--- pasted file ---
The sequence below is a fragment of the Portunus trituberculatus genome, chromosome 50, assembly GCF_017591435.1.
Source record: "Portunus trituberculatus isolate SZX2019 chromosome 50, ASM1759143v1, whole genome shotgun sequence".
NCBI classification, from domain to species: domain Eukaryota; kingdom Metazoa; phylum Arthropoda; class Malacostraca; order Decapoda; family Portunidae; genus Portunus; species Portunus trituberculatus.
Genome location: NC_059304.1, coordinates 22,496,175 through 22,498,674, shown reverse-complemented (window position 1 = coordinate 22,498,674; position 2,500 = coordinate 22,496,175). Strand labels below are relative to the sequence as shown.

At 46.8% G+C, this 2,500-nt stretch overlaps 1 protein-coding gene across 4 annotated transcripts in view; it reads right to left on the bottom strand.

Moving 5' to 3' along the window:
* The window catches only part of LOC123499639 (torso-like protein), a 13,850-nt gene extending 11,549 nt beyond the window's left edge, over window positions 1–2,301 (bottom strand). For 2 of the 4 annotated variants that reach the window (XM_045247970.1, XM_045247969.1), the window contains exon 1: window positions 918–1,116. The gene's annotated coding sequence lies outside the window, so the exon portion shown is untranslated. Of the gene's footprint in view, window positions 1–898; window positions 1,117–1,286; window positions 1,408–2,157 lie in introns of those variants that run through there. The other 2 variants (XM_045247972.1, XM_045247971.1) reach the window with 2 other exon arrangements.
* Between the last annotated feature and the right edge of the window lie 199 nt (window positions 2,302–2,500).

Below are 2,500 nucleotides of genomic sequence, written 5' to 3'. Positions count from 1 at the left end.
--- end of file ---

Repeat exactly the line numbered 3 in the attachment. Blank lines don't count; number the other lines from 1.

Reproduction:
NCBI classification, from domain to species: domain Eukaryota; kingdom Metazoa; phylum Arthropoda; class Malacostraca; order Decapoda; family Portunidae; genus Portunus; species Portunus trituberculatus.